September 13, 2019
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View on T: The New York Times Magazine
A swarm of fruit flies has gathered in Kathleen Ryan’s Manhattan studio, which seems appropriate given the mound of oversize, decaying lemons and oranges. The 11-by-16-foot room is a sun-washed garret, taller than it is wide, on the fifth floor of a dilapidated 19th-century commercial building on lower Broadway that the artist has rented since January. In May, she and her boyfriend, the artist Gavin Kenyon (who makes totemic sculptures of concrete and cast iron), also signed a lease on a 3,000-square-foot warehouse in Jersey City, in which she will continue to create her sculptures: monumental, subversive works built from her vast collection of salvaged industrial machinery and thrifted everyday objects — such as fuchsia bowling balls, 35 of which she strung together to create a colossal necklace titled Pearls (2017). But it’s in this Manhattan studio, which has the orderly feel of a small-scale couture atelier, where she’s producing her most intricate work.
Spread across a series of steel worktables are heaps of giant oranges, lemons, peaches (each measuring one to three feet in diameter) and grapes the size of watermelons that Ryan carved from foam and is now spangling with brilliant barnacle-like clusters of semiprecious stones. While each gem — darkly striated emerald-green malachite, milky iridescent opal, smoky quartz — is itself hard and lustrous, together they simulate colonies of fuzzy mold, particularly the common fungus known as green rot (Penicillium digitatum). “The sculptures are beautiful and pleasurable, but there’s an ugliness and unease that comes with them,” Ryan says. Indeed, in their opulence and overripeness, the pieces recall the partially consumed fruit of 17th-century Dutch vanitas paintings by artists such as Jan Davidsz de Heem and Willem Claesz Heda, and likewise comment on worldly excess. It’s over a bowl of real grapes, though, that the flies are crowding: For weeks, Ryan has been observing the fruits’ slowly shriveling skins, now furrowed with mineral-green pastures of mold, in an effort to perfect her simulacra in amethyst, rose quartz and amazonite.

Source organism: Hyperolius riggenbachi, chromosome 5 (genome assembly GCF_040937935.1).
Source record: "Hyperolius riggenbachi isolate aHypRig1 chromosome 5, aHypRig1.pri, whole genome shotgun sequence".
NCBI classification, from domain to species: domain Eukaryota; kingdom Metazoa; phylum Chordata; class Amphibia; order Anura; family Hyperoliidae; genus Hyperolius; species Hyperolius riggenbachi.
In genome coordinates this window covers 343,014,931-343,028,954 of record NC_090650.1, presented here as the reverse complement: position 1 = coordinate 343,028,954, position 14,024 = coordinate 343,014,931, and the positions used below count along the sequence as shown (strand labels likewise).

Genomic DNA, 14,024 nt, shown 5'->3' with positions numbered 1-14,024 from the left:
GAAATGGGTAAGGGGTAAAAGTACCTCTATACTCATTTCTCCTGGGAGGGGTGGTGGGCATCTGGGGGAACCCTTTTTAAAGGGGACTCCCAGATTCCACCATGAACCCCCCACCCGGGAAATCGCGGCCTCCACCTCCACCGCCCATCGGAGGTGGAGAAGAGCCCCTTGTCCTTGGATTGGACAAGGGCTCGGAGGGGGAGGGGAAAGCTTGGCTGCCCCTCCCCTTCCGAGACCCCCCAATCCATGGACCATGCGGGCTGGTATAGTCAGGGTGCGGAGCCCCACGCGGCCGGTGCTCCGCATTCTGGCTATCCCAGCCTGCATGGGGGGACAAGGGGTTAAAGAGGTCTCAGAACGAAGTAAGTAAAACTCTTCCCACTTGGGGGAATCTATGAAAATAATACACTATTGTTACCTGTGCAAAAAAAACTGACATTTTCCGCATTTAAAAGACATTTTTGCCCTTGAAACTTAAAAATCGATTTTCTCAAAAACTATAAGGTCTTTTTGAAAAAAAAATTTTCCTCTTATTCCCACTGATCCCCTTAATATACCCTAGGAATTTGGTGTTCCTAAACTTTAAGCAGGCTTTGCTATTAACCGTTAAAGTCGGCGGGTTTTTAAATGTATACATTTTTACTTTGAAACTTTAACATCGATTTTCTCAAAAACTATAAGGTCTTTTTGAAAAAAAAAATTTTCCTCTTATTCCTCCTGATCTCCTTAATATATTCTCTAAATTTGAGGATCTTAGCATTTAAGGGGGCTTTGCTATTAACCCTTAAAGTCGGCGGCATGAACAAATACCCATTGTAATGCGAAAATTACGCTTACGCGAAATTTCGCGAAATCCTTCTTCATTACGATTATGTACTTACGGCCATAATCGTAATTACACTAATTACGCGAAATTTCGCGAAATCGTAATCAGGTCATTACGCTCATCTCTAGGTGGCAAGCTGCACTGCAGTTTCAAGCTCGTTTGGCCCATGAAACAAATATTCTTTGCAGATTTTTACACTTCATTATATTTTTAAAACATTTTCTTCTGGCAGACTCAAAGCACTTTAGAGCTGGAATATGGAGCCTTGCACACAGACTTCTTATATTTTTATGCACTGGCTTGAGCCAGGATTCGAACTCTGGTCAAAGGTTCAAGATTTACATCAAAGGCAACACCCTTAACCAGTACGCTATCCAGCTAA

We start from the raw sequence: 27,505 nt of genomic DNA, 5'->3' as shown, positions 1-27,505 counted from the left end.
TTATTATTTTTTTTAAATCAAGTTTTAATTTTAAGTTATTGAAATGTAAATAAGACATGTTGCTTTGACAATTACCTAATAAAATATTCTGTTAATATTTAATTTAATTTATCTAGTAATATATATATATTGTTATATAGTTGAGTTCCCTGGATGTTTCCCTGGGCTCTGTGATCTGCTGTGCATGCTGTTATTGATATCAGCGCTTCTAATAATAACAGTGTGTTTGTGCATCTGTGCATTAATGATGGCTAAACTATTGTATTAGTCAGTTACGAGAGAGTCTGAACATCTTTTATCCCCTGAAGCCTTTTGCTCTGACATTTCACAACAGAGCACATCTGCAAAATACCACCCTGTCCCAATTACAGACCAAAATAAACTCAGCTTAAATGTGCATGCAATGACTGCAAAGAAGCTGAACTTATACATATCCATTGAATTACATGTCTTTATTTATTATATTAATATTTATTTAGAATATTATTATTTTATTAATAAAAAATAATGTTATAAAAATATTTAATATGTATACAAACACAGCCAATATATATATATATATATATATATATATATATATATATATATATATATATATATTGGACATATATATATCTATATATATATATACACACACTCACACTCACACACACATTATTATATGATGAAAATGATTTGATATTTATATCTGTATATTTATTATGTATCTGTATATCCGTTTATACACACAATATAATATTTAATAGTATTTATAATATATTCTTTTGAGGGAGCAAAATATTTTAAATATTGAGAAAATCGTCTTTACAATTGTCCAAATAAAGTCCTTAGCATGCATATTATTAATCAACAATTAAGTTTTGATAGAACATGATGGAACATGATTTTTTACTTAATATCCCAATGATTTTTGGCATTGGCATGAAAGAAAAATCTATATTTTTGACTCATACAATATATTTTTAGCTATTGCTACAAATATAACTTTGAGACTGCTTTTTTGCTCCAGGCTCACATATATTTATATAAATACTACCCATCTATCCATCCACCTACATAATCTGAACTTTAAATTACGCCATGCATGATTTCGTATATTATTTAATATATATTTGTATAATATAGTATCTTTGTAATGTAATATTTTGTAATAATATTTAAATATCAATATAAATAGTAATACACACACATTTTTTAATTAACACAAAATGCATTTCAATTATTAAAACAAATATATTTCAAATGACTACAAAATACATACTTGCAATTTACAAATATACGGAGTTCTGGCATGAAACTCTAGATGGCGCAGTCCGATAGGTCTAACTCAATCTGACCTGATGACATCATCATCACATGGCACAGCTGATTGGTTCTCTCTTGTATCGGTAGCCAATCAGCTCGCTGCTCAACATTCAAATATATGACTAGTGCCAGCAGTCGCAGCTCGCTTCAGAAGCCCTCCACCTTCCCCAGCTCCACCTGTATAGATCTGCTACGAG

Yan, 35, has always preferred the scavenged and handcrafted to the glossily manufactured. For three years, she worked at the now-defunct fabricator Carlson & Company in Los Angeles’s San Fernando Valley, which produced pieces for major contemporary artists including Charles Ray and Jeff Koons (she worked on his Technicolor polyethylene Cat on a Clothesline [1994-2001] sculptures). “I learned how to take on, and break down, really ambitious projects,” she says. But afterward, while earning her M.F.A., she only wanted to create imperfect, handmade ceramics: “I was really burned out from figuring things out with a spreadsheet.” Her work remains similarly haptic. Ryan spends half of each week at her TriBeCa studio, meticulously piercing the fruits’ foam with steel pins that are each loaded with a bead or a gem. A single lemon takes up to two months to complete and is covered in some 10,000 beads and stones.
Ryan grew up in Santa Monica, Calif., where oranges grow abundantly, and fruit has appeared throughout her practice, symbolizing decadence, one of her longtime preoccupations. For her first solo show, in 2016 at London’s Josh Lilley gallery, she presented the sculpture Bacchante (Tall White) (2016), a cascade of concrete grapes the size of balloons balanced on a vertiginous marble column that subtly undermined the mythic gravity of the piece. It was only after moving to New York two years ago that her produce began to sour.
In December, Ryan will present several of the pieces as part of a giant fruit bowl sculpture at Art Basel Miami Beach; ultimately, she hopes more of her works will be displayed in collectors’ homes, secretly telegraphing a dissident message. “They’re not just opulent, there’s an inherent sense of decline built into them,” she says, “which is also something that’s happening in the world: The economy is inflating, but so is wealth inequality, all at the expense of the environment.” Tellingly, while she uses manufactured glass beads to create patches of ripe skin, the more expensive, naturally occurring gemstones are reserved for the rot. “Though the mold is the decay,” she says, “it’s the most alive part.”